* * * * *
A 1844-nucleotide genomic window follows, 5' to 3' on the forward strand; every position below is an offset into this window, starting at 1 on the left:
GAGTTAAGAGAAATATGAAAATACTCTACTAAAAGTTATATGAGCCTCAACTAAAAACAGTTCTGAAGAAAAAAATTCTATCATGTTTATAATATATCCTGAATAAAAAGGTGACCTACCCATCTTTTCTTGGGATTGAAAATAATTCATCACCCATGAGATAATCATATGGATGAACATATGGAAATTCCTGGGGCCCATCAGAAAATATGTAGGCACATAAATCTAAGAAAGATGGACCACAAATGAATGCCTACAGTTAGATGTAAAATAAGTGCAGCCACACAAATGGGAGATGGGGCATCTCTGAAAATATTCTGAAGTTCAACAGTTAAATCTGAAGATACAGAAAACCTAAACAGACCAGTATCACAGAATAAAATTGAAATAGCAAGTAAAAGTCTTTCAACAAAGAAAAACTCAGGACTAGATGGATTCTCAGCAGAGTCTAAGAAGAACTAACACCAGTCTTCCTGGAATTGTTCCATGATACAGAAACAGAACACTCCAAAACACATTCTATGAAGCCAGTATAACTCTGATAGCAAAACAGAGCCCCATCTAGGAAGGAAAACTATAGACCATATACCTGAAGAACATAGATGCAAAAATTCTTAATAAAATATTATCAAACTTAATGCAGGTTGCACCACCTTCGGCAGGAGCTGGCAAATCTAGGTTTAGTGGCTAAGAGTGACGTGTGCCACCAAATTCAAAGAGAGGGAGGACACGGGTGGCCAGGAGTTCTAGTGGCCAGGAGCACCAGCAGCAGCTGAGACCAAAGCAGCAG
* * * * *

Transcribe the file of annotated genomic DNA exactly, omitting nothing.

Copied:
A 1844-nucleotide genomic window follows, 5' to 3' on the forward strand; every position below is an offset into this window, starting at 1 on the left:
GAGTTAAGAGAAATATGAAAATACTCTACTAAAAGTTATATGAGCCTCAACTAAAAACAGTTCTGAAGAAAAAAATTCTATCATGTTTATAATATATCCTGAATAAAAAGGTGACCTACCCATCTTTTCTTGGGATTGAAAATAATTCATCACCCATGAGATAATCATATGGATGAACATATGGAAATTCCTGGGGCCCATCAGAAAATATGTAGGCACATAAATCTAAGAAAGATGGACCACAAATGAATGCCTACAGTTAGATGTAAAATAAGTGCAGCCACACAAATGGGAGATGGGGCATCTCTGAAAATATTCTGAAGTTCAACAGTTAAATCTGAAGATACAGAAAACCTAAACAGACCAGTATCACAGAATAAAATTGAAATAGCAAGTAAAAGTCTTTCAACAAAGAAAAACTCAGGACTAGATGGATTCTCAGCAGAGTCTAAGAAGAACTAACACCAGTCTTCCTGGAATTGTTCCATGATACAGAAACAGAACACTCCAAAACACATTCTATGAAGCCAGTATAACTCTGATAGCAAAACAGAGCCCCATCTAGGAAGGAAAACTATAGACCATATACCTGAAGAACATAGATGCAAAAATTCTTAATAAAATATTATCAAACTTAATGCAGGTTGCACCACCTTCGGCAGGAGCTGGCAAATCTAGGTTTAGTGGCTAAGAGTGACGTGTGCCACCAAATTCAAAGAGAGGGAGGACACGGGTGGCCAGGAGTTCTAGTGGCCAGGAGCACCAGCAGCAGCTGAGACCAAAGCAGCAG